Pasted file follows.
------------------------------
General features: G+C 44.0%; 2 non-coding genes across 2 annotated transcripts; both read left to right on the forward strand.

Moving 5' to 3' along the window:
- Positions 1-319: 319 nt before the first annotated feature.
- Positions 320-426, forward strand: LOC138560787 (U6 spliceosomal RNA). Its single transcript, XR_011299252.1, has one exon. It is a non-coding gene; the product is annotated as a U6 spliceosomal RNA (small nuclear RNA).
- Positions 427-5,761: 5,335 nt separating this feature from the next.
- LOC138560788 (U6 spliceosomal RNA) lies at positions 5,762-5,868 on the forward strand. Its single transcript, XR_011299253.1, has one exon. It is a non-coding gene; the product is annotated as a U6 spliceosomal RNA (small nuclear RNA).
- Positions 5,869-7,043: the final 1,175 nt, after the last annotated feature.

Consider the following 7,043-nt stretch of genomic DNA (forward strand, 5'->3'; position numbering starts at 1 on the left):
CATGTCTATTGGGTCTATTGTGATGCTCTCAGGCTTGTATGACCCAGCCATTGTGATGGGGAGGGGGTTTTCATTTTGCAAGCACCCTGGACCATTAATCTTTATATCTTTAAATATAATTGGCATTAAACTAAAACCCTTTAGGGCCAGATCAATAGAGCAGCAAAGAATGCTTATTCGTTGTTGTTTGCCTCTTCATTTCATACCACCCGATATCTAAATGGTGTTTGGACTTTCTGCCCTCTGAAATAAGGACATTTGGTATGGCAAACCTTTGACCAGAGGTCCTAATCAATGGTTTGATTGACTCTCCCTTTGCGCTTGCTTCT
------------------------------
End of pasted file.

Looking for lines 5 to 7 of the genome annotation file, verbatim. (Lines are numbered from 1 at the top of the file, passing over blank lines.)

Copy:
- Positions 427-5,761: 5,335 nt separating this feature from the next.
- LOC138560788 (U6 spliceosomal RNA) lies at positions 5,762-5,868 on the forward strand. Its single transcript, XR_011299253.1, has one exon. It is a non-coding gene; the product is annotated as a U6 spliceosomal RNA (small nuclear RNA).
- Positions 5,869-7,043: the final 1,175 nt, after the last annotated feature.